How long does it take to train a DAD?
Each dog is an individual and each family has certain specifics that they’d like; so training time will vary. If the family is only wanting to train the DAD portion, than the time frame can be anywhere from 2-6 months. If I am training a full access DAD, then the time frame can easily stretch from 6 months to 1 year or more, depending on what specific tasks are needing to be trained. So far, I’m averaging about 3-4 months of training with the dog before they are alerting with a good accuracy in their guardian’s home. During those months of training, because I’m pulling shelter dogs primarily as candidates, means that I’m training from scratch such as potty training, and basic house manners. It can be pretty intensive but it’s super rewarding in the end!
How many dogs can you train at a time?
Although I can have several DADs in training in my home at the same time, I typically don’t like to stretch myself that thin. I want to make sure my clients are getting their money’s worth, and the more dogs I have on my training string, the easier it is for me to miss reward-able behaviors and lose training opportunities which can be hard to get back. When The Doggie Day Inn is busy, I prefer to only have 1-2 in my home training at a time. That way, I have enough focus for both, and I can ensure that I am training each dog efficiently and effectively with the time I have. During the slow times, and we don’t have many client dogs boarding with us, I can have up to 5 DAD’s in training in my home at any given time.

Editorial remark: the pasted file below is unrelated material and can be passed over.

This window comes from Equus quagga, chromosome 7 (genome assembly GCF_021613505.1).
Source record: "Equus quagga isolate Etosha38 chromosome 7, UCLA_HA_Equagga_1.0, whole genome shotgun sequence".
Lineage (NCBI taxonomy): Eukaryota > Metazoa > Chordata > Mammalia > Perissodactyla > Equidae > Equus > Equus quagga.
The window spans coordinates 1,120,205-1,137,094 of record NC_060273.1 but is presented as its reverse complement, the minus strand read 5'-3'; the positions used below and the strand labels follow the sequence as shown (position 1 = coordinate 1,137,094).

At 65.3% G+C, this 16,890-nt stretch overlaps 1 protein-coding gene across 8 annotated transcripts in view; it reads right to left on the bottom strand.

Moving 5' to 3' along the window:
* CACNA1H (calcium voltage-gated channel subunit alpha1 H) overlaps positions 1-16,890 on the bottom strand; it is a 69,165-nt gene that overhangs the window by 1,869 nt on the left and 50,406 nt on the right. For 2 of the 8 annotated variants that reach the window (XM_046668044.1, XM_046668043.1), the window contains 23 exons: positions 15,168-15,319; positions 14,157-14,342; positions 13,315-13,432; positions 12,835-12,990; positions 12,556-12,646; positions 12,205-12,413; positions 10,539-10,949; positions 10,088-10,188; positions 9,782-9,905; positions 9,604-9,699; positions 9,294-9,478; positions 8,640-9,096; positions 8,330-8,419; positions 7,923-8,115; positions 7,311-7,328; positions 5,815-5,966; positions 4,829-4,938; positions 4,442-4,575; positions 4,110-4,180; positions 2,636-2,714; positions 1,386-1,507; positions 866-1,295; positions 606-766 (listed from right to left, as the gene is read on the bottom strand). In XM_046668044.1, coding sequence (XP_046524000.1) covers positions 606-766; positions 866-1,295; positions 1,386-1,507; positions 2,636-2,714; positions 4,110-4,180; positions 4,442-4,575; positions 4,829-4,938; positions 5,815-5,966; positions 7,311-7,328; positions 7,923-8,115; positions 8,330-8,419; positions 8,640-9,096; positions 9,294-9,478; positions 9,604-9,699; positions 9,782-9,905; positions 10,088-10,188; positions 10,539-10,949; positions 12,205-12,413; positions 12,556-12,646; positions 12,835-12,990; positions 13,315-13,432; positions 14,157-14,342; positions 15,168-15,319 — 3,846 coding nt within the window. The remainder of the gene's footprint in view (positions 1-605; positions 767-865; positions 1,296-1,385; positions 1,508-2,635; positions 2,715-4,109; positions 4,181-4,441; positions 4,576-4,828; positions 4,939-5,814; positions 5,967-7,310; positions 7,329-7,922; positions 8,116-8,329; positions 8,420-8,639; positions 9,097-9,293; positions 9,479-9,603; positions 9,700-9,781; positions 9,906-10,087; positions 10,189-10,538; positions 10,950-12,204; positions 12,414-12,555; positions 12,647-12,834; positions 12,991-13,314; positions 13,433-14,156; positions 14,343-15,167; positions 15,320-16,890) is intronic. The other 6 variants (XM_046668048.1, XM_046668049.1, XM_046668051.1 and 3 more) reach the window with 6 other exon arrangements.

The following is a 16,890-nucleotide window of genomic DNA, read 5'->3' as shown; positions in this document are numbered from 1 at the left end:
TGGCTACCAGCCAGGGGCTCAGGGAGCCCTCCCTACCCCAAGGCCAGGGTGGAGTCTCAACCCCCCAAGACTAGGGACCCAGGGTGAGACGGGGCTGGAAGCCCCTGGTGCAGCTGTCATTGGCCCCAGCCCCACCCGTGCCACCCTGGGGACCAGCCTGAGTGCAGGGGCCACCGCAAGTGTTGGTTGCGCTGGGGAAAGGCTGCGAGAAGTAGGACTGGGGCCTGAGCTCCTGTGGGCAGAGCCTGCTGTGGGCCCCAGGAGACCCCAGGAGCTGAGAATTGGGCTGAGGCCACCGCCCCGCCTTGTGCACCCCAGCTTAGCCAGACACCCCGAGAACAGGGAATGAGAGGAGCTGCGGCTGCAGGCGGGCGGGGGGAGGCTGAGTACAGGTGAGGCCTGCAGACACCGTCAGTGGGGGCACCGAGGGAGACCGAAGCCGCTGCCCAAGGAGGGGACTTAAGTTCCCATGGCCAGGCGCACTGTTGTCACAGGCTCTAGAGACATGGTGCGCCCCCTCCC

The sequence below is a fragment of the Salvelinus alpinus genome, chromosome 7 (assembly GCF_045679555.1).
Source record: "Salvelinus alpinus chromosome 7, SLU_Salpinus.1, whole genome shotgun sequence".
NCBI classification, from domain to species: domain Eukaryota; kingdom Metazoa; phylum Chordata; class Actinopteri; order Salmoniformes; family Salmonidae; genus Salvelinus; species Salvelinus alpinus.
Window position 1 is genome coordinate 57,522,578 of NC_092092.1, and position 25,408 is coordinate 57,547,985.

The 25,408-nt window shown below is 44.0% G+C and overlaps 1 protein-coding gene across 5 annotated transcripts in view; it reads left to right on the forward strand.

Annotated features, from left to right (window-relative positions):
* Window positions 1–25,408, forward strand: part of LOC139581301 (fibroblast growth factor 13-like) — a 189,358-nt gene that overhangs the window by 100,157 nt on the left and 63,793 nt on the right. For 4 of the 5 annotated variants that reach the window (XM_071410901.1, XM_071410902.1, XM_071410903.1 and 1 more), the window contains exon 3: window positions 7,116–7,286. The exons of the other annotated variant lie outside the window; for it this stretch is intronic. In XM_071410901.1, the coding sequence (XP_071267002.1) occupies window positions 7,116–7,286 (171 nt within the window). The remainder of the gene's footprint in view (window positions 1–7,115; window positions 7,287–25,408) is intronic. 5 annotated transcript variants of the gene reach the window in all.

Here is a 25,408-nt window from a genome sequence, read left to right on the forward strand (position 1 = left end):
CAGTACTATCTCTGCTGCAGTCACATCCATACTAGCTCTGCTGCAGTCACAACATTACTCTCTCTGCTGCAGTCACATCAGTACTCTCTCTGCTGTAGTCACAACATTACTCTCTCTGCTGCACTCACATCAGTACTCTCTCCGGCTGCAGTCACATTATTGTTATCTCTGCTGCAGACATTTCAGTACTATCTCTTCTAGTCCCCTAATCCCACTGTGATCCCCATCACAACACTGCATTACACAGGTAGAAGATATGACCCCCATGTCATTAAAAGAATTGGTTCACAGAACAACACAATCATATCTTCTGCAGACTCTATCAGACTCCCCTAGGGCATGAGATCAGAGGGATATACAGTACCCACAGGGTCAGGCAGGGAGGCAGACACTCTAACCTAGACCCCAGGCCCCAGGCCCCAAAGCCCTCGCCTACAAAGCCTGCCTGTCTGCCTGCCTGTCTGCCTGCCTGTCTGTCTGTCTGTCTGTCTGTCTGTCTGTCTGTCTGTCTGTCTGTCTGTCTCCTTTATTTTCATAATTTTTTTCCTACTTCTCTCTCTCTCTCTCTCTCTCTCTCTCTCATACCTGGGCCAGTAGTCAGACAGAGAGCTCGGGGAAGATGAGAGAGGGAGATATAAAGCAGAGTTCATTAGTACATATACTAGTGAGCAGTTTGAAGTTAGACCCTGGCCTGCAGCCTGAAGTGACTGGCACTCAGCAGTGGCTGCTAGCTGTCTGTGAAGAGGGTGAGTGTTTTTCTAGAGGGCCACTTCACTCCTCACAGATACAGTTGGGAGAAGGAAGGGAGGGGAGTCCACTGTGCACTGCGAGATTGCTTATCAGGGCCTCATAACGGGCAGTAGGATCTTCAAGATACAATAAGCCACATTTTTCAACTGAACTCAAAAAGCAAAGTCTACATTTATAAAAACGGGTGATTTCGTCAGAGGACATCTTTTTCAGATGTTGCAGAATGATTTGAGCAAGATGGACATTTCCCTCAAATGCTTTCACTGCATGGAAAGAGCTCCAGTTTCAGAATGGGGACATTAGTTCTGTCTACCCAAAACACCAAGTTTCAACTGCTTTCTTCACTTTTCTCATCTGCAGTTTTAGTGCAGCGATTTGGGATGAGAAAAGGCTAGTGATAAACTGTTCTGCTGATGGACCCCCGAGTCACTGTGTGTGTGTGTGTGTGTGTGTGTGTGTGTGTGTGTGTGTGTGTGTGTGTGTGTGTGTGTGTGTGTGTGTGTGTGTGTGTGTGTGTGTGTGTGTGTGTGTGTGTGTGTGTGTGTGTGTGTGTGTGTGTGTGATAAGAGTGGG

You train existing family dogs to be diabetic alert dogs. How involved is the family in training a DAD?
Because I am a T1D, my training is unique. During the very first stages of training where the dog is learning about the scent and what to do about it, the family does not need to be involved at all. I actually recommend that the dog board with me in my home for several weeks so that training is more effective. I occasionally ask clients for scent samples for their dog’s training, but for the most part, I can use my own samples for the initial training. Once the dog is fairly reliably alerting to my own out of range glucose numbers then I will transfer them back over to their guardian’s home. From that point on, it’s crucial that the family is invested and dedicated to making the process work. They need to be 100% on board in order to give the dog the best chance of success.
What do you look for in a family when deciding to accept them as clients?